Generating traffic with digital PR
Barry: I see on your homepage, and I’ve scrolled partially down, social proof, which is testimonials and client logos. So let’s assume that’s a tactic everybody wants and should have.
But then I see the probably not-so-easy-to-achieve “As seen in.” These are big media brands. Here it says Forbes, Entrepreneur, Fox, Mashable, and Social Media Examiner, and I’m sure there’s more. Those are definitely highly coveted websites. How did that happen? That sounds like an unpaid promotional plan.
Pekka: Yeah. It’s kind of like a combination of unpaid and paid. We are a using a PR agency to hook us up with journalists from these media and that’s how these have happened. We haven’t had the connections, so that’s where the PR agency helped us the most. But then the content is partly done by us and then partly done with the assistance of the PR agency.
Barry: Obviously you’re a proponent of knowing where your traffic comes from. Is appearing on websites like Mashable one of the better traffic generators?
Pekka: It really depends on the article. For example, in Social Media Examiner, there was a really great article about us that got shared 2,000 times, or something like that. That really generated a lot of quality traffic for us and lots of people signed up for Leadfeeder from that traffic.
But it really depends. Now we’ve been getting really good traffic from Entrepreneur.com. But from analytics we can only the fraction of the benefits. So we can see the direct traffic, but then we’re also seeing that once there is a big PR piece, there is also an increase in organic traffic from Google.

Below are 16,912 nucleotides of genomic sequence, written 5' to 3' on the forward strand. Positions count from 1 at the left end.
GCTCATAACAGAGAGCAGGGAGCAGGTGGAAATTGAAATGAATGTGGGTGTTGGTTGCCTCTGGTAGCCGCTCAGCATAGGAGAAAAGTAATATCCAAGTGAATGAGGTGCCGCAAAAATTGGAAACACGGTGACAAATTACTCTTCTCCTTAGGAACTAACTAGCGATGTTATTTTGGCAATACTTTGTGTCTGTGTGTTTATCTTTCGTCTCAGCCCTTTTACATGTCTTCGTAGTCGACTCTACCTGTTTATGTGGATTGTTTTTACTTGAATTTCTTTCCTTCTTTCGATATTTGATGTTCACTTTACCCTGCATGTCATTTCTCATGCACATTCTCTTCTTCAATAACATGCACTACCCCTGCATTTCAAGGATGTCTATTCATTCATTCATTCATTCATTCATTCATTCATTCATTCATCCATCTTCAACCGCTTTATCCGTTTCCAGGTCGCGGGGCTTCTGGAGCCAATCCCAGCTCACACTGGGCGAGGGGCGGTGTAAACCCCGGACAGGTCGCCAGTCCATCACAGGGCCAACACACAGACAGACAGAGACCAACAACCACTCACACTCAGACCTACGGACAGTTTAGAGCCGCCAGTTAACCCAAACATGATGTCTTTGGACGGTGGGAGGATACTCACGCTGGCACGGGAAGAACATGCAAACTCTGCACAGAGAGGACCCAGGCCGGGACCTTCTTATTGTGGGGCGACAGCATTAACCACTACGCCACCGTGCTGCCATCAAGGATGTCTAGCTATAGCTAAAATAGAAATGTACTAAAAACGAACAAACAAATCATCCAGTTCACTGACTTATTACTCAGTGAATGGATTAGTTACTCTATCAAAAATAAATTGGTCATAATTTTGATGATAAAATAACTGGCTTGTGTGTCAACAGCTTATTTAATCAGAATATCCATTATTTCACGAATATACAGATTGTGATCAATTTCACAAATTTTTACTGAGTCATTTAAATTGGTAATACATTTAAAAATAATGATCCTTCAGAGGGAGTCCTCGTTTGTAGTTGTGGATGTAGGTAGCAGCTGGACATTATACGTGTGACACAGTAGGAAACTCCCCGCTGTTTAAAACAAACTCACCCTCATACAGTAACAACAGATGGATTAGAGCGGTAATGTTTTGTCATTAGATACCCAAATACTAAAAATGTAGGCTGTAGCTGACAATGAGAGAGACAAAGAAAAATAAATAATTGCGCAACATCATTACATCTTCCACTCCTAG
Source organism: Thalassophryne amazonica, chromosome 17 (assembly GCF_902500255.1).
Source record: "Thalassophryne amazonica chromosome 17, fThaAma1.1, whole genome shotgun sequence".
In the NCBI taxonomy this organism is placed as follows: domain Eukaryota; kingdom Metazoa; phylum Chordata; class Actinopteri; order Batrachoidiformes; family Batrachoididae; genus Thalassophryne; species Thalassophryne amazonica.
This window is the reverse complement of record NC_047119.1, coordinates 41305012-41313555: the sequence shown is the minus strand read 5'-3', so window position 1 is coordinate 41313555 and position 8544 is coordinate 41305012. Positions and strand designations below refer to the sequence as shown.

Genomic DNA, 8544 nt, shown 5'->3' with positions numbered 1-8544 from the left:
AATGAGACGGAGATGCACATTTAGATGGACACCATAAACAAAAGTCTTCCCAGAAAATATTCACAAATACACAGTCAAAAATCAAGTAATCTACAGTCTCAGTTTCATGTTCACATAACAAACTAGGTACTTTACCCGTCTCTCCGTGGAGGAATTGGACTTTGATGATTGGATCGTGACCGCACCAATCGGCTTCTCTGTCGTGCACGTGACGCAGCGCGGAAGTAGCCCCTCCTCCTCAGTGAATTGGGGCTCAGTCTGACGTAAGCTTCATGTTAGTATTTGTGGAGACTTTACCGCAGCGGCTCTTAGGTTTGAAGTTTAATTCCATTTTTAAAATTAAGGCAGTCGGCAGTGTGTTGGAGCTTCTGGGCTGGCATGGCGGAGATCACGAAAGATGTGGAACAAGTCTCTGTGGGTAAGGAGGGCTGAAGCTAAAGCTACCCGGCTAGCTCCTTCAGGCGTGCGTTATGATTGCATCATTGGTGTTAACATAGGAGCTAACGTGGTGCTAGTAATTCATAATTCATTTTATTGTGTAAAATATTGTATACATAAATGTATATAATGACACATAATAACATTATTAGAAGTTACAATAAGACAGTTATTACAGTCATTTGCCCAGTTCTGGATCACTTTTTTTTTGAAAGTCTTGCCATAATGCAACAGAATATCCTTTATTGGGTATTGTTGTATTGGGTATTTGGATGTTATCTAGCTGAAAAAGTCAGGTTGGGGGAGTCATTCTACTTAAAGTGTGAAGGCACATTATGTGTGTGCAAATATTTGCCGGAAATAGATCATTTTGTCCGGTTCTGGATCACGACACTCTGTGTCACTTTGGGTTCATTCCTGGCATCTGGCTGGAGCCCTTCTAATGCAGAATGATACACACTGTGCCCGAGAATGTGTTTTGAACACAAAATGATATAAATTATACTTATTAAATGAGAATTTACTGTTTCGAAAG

Barry: That’s the idea. I certainly advise my clients to play the guest blogging game, because when you put a website together very few people are on it, whether you have a blog or not.
Leadfeeder partners with Google
I was reading just this morning, and I guess this is relatively new news, your product works with Google Analytics. Sounds like you have some pretty exciting announcement about a partnership with Google.
Pekka: Our product is built on top of Google Analytics API, so we are a pretty heavy user of their API. We have a really good relationship with their marketing team and their product team and last month we were in their headquarters recording a video about how to generate leads using Google Analytics and Leadfeeder. You can see that on Google Analytics YouTube channel. It was a pretty good place to be, to be promoted by Google.
Barry: I would think so. Is there more to come or is that a one-off?
Pekka: There is more to come. We are also doing a cooperation with MailChimp and Pipedrive and these other players, but of course Google is the biggest of our partners.
Google Analytics is a great tool for marketing people, but then if sales people want to know what’s happening on the website, then Leadfeeder makes the Google Analytics information valuable for the sales guys. So that’s how we are complementing each other.
Leadfeeder’s conversion strategies
Barry: We’ve talked quite a bit about partnerships, public relations, paid advertising, things that bring people to your website.
This little formula is almost “no duh” it’s so obvious, but I’ve heard it from my friend Andy Crestodina who says…
Traffic x Conversion = Results (or outcomes)